Egyptian anti-riot police stand gurad in front of the Supreme Constitutional Court in Cairo, Egypt, Sunday, June 2, 2013 (Photo: AP)
The Muslim Brotherhood's Freedom and Justice Party (FJP) has stated that the court ruling on the Shura Council has 'no practical effect,' following Sunday's verdict by Egypt's High Constitutional Court (HCC) that declared the laws which governed the elections to the Council – parliament's upper house – unconstitutional.
The ruling on Sunday stated the Council would not be dissolved until a new House of Representatives, the lower house of parliament, convenes.
"The Shura Council will continue its role as a legislative power as stipulated by Article 230 of the constitution, which grants full legislative powers to the Shura Council until a House of Representatives is elected," read the statement, stressing that this was mentioned in the HCC ruling.
According to Article 230 of the constitution, which passed in December 2012 by two-thirds of voters in a referendum, the council is immune from dissolution until a lower house is elected.
The Shura Council has held legislative powers since the issuing of similar court order in June 2012 which dissolved the People's Assembly on grounds of unconstitutionality.
Constitution legitimated by 'democratic referendum'
On Sunday, the court also ruled that the law regulating the selection of the members of the constitution-drafting Constituent Assembly last year was unconstitutional.
The FJP statement responded saying that the ruling "has no practical effect on the formation of the Constituent Assembly, which was established on the basis of Article 60 of the March 2011 constitutional declaration."
The 2011 constitutional declaration was the first of many issued after the ousting of former president Hosni Mubarak. It was issued by the then ruling Supreme Council of Armed Forces (SCAF) and mandated the People's Assembly (elected at the end of the year) to choose the members of the Constituent Assembly.
The Freedom and Justice Party's statement also said that the constitution was passed through a "real popular and democratic referendum under full judicial supervision," adding that it is now the framework which all state authorities must observe.
"The Freedom and Justice Party sticks by the institution of a constitutional and democratic state ruled by law," the statement concluded.
Ruling's impact yet to be determined
The Administrative Court will decide how to apply Sunday's court verdict and whether it will have an impact on the assembly and constitution that was ratified by a national referendum in December 2012.
It remains uncertain how the ruling will affect the constitution and whether actions and decisions taken under it will be annulled. It is also unclear what the effect will be on legislation issued by the Shura Council.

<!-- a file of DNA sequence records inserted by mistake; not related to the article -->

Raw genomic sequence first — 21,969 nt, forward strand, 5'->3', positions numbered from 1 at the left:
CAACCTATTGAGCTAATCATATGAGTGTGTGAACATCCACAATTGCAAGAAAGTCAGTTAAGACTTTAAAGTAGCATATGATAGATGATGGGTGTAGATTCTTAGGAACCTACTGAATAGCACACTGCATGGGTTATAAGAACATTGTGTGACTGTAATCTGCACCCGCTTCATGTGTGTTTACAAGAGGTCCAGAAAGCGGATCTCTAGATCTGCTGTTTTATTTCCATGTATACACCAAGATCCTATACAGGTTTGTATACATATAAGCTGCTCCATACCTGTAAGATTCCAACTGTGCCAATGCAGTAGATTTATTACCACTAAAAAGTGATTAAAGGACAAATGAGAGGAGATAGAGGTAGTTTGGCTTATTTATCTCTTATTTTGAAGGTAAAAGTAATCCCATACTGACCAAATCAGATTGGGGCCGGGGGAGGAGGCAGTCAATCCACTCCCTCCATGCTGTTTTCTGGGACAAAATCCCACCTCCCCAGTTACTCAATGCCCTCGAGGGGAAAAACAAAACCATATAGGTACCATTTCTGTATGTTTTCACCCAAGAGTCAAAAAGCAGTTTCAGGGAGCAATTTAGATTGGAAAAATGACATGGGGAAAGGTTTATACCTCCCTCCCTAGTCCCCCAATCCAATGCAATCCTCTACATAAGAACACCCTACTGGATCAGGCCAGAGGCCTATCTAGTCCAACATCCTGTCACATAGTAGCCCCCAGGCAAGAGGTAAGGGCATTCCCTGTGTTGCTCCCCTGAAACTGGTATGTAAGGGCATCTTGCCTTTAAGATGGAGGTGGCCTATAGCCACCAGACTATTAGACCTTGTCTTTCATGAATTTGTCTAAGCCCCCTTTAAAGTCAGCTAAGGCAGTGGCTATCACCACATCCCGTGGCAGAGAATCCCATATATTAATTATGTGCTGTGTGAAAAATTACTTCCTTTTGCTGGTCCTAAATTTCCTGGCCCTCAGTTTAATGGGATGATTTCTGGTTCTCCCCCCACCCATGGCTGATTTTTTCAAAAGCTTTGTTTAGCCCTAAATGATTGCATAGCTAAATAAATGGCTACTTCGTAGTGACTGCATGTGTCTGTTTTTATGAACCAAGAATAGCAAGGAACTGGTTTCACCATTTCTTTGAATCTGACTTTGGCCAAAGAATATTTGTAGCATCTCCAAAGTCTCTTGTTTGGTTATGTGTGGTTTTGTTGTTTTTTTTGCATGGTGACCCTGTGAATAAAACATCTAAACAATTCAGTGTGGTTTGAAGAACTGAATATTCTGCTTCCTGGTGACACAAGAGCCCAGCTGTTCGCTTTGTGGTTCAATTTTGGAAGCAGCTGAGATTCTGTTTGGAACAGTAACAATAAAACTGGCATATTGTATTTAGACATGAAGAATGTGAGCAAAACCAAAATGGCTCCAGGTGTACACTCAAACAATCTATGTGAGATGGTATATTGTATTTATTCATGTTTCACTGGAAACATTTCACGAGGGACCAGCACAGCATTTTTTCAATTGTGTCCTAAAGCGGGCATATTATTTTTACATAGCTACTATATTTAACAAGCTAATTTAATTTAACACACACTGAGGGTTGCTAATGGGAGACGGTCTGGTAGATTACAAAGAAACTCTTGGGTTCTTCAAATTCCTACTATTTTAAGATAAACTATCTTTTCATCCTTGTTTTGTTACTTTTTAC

Former head of Egypt's State Council Judge Mohamed Hamed El-Gamal told Ahram Online that in administrative and constitutional law, if a public employee’s appointment was proven legislatively faulty, then the product of his work can be considered legitimate in exceptional circumstances, such as war or revolution.
El-Gamal believes this applies to Shura Council deputies. He also said if a constitutional article clearly states the Shura Council has the power to legislate in the time being - as does Article 230 of the Egyptian constitution - then all legislation carried out by the Council is legitimate.
Commenting on the Constituent Assembly verdict, El-Gamal said the court’s ruling should annul what resulted from it, i.e. the current constitution. He, however, claimed the ruling on the Shura Council reveals that the court accepts the constitution according to the constitutional concept he explained before.
'Legislative muddle' marks a troubled transition
Expressing his frustration with what he describes as "a country drowning in a legislative and constitutional muddle," El-Gamal said this is what happens when elections are carried out before a constitution is drawn up, referring to the course of events in Egypt after the 2011 revolution.
Sunday's rulings are the latest in a series of court orders challenging the legitimacy of the country's top political institutions. The Islamist-dominated People's Assembly (re-named the House of Representatives) was dissolved in June 2012 following a court order, two days before the presidential election runoff.
In 2012, President Mohamed Morsi issued a presidential decree making both the Constituent Assembly and Shura Council immune from dissolution by court order and temporarily steeling his decisions against judicial appeal.
The move prompted hundreds of thousands to take to the streets to protest both the Constituent Assembly's proposed constitution and President Morsi's controversial decree.
In response, Morsi supporters laid siege to the HCC to prevent judges from ruling on the Shura Council's constitutionality, leading the court to indefinitely freeze all its activity.